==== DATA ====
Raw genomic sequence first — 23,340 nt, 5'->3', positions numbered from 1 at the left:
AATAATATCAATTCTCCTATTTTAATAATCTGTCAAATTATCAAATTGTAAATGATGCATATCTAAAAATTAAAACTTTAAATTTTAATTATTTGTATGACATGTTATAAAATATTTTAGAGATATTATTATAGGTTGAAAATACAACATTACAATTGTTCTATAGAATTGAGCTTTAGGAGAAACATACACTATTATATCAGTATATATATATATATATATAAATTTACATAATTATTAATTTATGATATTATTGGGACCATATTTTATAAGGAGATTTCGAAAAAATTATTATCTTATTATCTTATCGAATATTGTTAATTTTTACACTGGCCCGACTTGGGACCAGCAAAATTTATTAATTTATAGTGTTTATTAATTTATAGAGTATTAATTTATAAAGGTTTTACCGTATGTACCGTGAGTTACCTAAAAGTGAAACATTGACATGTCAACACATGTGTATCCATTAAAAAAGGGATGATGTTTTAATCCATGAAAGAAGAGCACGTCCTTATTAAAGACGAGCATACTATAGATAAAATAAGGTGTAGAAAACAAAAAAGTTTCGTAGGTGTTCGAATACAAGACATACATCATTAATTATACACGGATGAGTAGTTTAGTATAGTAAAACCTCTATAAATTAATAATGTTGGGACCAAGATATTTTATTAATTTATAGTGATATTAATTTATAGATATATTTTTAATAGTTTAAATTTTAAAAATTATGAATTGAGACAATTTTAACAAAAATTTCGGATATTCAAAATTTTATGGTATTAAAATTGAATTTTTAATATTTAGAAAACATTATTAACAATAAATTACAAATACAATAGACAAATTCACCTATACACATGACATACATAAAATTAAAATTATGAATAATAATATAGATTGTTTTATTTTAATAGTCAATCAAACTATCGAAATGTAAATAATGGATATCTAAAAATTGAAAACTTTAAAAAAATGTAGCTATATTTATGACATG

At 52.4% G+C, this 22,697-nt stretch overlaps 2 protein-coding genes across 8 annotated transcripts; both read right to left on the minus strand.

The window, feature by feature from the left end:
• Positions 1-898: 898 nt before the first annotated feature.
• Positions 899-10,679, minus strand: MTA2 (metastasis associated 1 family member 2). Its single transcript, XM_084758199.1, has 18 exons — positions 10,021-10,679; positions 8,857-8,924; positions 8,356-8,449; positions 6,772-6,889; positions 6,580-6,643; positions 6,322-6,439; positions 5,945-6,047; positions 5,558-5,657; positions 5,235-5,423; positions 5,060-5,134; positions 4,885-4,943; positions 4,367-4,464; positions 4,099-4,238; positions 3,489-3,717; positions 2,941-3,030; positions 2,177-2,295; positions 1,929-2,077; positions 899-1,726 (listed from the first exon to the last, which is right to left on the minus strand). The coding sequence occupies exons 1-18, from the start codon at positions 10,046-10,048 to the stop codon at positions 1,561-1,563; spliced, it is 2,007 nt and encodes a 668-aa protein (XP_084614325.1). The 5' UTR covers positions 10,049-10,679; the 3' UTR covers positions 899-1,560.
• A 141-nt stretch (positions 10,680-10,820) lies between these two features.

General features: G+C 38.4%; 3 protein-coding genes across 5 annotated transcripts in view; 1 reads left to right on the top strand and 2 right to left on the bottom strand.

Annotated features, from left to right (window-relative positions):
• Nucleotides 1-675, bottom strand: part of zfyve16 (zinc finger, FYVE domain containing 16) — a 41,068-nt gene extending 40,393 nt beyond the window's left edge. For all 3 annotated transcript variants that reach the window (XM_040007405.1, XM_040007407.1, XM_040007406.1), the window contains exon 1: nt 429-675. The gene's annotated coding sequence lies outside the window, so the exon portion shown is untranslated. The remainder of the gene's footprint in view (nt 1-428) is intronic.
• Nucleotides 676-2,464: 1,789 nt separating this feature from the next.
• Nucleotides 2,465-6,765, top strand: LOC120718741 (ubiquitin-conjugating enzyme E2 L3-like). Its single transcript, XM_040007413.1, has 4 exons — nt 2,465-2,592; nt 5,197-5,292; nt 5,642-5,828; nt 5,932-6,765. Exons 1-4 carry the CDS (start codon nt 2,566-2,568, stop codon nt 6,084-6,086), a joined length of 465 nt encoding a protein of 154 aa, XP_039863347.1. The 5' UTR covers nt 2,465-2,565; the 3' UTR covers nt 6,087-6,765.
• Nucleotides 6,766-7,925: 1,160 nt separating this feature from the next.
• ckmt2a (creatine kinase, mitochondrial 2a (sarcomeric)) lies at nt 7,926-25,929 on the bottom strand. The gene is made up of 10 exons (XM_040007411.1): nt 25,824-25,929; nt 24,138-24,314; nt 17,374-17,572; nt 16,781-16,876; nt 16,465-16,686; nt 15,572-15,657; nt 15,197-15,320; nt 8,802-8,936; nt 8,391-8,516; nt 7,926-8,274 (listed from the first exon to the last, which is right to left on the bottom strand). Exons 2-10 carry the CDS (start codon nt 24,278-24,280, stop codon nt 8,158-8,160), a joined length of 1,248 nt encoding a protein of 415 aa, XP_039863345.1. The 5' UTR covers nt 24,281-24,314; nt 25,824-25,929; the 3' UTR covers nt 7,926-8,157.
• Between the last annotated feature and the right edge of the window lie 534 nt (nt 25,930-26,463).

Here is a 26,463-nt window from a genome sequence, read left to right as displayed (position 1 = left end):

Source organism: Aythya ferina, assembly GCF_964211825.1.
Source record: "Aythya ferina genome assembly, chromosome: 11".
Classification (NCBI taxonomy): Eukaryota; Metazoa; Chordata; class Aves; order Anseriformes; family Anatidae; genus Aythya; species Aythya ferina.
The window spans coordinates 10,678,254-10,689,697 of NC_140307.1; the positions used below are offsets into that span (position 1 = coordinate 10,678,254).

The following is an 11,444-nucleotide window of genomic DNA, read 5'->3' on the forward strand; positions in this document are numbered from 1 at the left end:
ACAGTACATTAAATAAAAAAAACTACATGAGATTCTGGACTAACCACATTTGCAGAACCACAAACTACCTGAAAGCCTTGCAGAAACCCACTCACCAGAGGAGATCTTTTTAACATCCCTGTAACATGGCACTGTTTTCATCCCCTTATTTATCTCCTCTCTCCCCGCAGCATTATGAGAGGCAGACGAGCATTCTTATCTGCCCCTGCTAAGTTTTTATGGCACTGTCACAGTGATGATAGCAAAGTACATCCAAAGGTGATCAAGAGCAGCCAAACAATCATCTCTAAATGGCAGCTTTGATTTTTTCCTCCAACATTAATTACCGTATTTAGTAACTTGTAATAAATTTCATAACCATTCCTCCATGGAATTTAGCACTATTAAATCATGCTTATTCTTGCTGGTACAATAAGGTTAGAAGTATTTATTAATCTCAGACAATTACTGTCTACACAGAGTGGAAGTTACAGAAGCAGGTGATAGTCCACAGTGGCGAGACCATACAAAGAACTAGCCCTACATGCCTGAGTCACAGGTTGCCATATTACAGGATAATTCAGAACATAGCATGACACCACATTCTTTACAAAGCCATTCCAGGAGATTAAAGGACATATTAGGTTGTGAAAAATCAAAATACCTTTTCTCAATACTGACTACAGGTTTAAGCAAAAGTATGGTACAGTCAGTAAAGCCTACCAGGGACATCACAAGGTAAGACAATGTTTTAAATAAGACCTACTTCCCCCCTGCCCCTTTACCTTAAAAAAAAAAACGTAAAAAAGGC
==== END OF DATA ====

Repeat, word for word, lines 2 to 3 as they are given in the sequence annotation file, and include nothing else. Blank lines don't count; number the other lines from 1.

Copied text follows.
AATAATATCAATTCTCCTATTTTAATAATCTGTCAAATTATCAAATTGTAAATGATGCATATCTAAAAATTAAAACTTTAAATTTTAATTATTTGTATGACATGTTATAAAATATTTTAGAGATATTATTATAGGTTGAAAATACAACATTACAATTGTTCTATAGAATTGAGCTTTAGGAGAAACATACACTATTATATCAGTATATATATATATATATATAAATTTACATAATTATTAATTTATGATATTATTGGGACCATATTTTATAAGGAGATTTCGAAAAAATTATTATCTTATTATCTTATCGAATATTGTTAATTTTTACACTGGCCCGACTTGGGACCAGCAAAATTTATTAATTTATAGTGTTTATTAATTTATAGAGTATTAATTTATAAAGGTTTTACCGTATGTACCGTGAGTTACCTAAAAGTGAAACATTGACATGTCAACACATGTGTATCCATTAAAAAAGGGATGATGTTTTAATCCATGAAAGAAGAGCACGTCCTTATTAAAGACGAGCATACTATAGATAAAATAAGGTGTAGAAAACAAAAAAGTTTCGTAGGTGTTCGAATACAAGACATACATCATTAATTATACACGGATGAGTAGTTTAGTATAGTAAAACCTCTATAAATTAATAATGTTGGGACCAAGATATTTTATTAATTTATAGTGATATTAATTTATAGATATATTTTTAATAGTTTAAATTTTAAAAATTATGAATTGAGACAATTTTAACAAAAATTTCGGATATTCAAAATTTTATGGTATTAAAATTGAATTTTTAATATTTAGAAAACATTATTAACAATAAATTACAAATACAATAGACAAATTCACCTATACACATGACATACATAAAATTAAAATTATGAATAATAATATAGATTGTTTTATTTTAATAGTCAATCAAACTATCGAAATGTAAATAATGGATATCTAAAAATTGAAAACTTTAAAAAAATGTAGCTATATTTATGACATG

At 52.4% G+C, this 22,697-nt stretch overlaps 2 protein-coding genes across 8 annotated transcripts; both read right to left on the minus strand.